NICU NPs-What do they do?

  1. What exactly does a NICU NP do that a NICU staff/charge nurse doesn't? What would be the benefit in becoming an NICU NP? Would you still have to consult with a neonatalogist(sp)?
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  2. 6 Comments

  3. by   EricJRN
    This is going to vary a little bit by state and facility, but NNP's typically perform a lot of invasive procedures that staff nurses typically do not - lumbar punctures, umbilical line placement, PICC insertion, and others. They also prescribe drugs and issue orders.

    While they do collaborate with neonatologists and have indirect MD oversight, they aren't usually running off to the physician to double-check every little thing. Where I work, each baby is being cared for by either an MD or NNP, but not both. The MD's remain available for questions, but the NNP retains control of the patient care decisions.

    A charge nurse is usually an experienced staff nurse who makes work assignments and can help the other nurses when things get crazy, but they really don't have a unique scope of practice like an NNP would.
  4. by   Gompers
    Quote from EricEnfermero
    This is going to vary a little bit by state and facility, but NNP's typically perform a lot of invasive procedures that staff nurses typically do not - lumbar punctures, umbilical line placement, PICC insertion, and others. They also prescribe drugs and issue orders.

    While they do collaborate with neonatologists and have indirect MD oversight, they aren't usually running off to the physician to double-check every little thing. Where I work, each baby is being cared for by either an MD or NNP, but not both. The MD's remain available for questions, but the NNP retains control of the patient care decisions.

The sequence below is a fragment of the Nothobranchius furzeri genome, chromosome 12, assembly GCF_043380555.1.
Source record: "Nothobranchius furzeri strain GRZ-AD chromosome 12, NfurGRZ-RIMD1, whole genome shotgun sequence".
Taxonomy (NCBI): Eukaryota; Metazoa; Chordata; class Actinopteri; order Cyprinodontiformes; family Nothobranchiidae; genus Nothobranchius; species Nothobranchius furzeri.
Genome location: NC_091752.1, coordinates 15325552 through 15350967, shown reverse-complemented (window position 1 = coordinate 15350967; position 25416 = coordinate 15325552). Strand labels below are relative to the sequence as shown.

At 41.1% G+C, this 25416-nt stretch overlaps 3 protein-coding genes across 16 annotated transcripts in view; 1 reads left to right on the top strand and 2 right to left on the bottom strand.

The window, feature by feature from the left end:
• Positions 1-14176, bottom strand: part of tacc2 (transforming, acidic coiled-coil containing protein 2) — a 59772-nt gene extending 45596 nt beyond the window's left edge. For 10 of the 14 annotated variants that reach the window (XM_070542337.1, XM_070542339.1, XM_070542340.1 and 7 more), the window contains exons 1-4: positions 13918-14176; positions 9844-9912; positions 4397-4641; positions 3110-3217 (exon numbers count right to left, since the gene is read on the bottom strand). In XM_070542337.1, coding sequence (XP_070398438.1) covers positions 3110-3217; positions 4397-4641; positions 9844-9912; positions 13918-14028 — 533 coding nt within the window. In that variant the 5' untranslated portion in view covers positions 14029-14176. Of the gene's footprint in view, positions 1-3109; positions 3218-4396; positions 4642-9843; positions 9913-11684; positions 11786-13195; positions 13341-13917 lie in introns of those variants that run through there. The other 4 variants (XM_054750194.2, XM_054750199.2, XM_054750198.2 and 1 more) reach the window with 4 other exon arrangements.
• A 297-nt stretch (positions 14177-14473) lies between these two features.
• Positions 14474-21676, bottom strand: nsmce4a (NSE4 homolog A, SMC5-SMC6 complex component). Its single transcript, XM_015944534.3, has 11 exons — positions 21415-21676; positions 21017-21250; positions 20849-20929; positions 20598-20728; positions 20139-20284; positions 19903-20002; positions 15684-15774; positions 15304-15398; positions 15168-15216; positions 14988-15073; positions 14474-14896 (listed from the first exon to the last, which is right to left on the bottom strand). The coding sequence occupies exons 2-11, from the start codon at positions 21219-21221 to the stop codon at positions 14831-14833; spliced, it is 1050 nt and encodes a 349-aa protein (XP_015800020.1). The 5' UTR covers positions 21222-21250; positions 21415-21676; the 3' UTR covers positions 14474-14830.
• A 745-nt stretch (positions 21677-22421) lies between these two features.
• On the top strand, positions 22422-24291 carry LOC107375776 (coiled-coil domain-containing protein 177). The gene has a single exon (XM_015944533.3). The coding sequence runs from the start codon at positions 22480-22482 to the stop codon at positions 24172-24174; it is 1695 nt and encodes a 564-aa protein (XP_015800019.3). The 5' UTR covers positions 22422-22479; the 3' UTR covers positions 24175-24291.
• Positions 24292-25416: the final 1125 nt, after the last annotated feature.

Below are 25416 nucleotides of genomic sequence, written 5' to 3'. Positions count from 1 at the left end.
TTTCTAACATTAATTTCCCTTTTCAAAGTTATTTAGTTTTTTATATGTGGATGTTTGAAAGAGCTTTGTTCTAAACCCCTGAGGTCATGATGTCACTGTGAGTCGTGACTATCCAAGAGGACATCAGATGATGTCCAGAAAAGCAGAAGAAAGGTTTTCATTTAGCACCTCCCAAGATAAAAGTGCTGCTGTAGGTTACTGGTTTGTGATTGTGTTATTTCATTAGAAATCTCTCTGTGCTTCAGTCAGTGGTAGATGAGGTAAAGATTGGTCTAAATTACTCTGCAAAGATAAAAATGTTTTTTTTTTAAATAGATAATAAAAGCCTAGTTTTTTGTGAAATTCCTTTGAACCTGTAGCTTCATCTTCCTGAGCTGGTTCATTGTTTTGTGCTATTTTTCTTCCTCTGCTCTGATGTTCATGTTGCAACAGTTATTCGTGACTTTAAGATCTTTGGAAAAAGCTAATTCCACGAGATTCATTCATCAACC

A charge nurse is usually an experienced staff nurse who makes work assignments and can help the other nurses when things get crazy, but they really don't have a unique scope of practice like an NNP would.
    Same deal by us. Upon admission, our babies are assigned to the NNP team or the resident team, and both are overseen by the neonatalogists. They have two sets of rounds going on each day - one with the residents and one with the NNPs. Since the residents are "green" still, and the NNPs are not MDs, they do run a lot of stuff by the neonatalogists first but it is their responsibility to examine each patient, then present them on rounds with their plan of care (changes in feeds, meds, ventilation, etc.). Usually everybody agrees and is on the same page.

    To the original poster - to be an NNP, you really need to work as a staff nurse in a NICU for at least two years before you can start the NNP clinicals. When you are looking for a job, you want to make sure to find a NICU that employs NNPs so you can observe them on a daily basis. This will answer most of your questions.

    I actually thought about becoming an NNP when I was in college getting my BSN. Then I started working as a NICU RN and decided I didn't want that kind of job. I didn't want that kind of power and responsibility, plus I wanted to be at the bedside caring for just a couple of infants each day, not overseeing half the unit!

    Only after working in a NICU will you really have a good idea of who does what and which job is the best fit for you. Good luck!
  5. by   llg
    Some things vary from state to state. For example, where I live, the NNP's must have all of their orders co-signed by a neonatologists and are not allowed to give verbal orders. Their practice is always supervised by a neonatologist.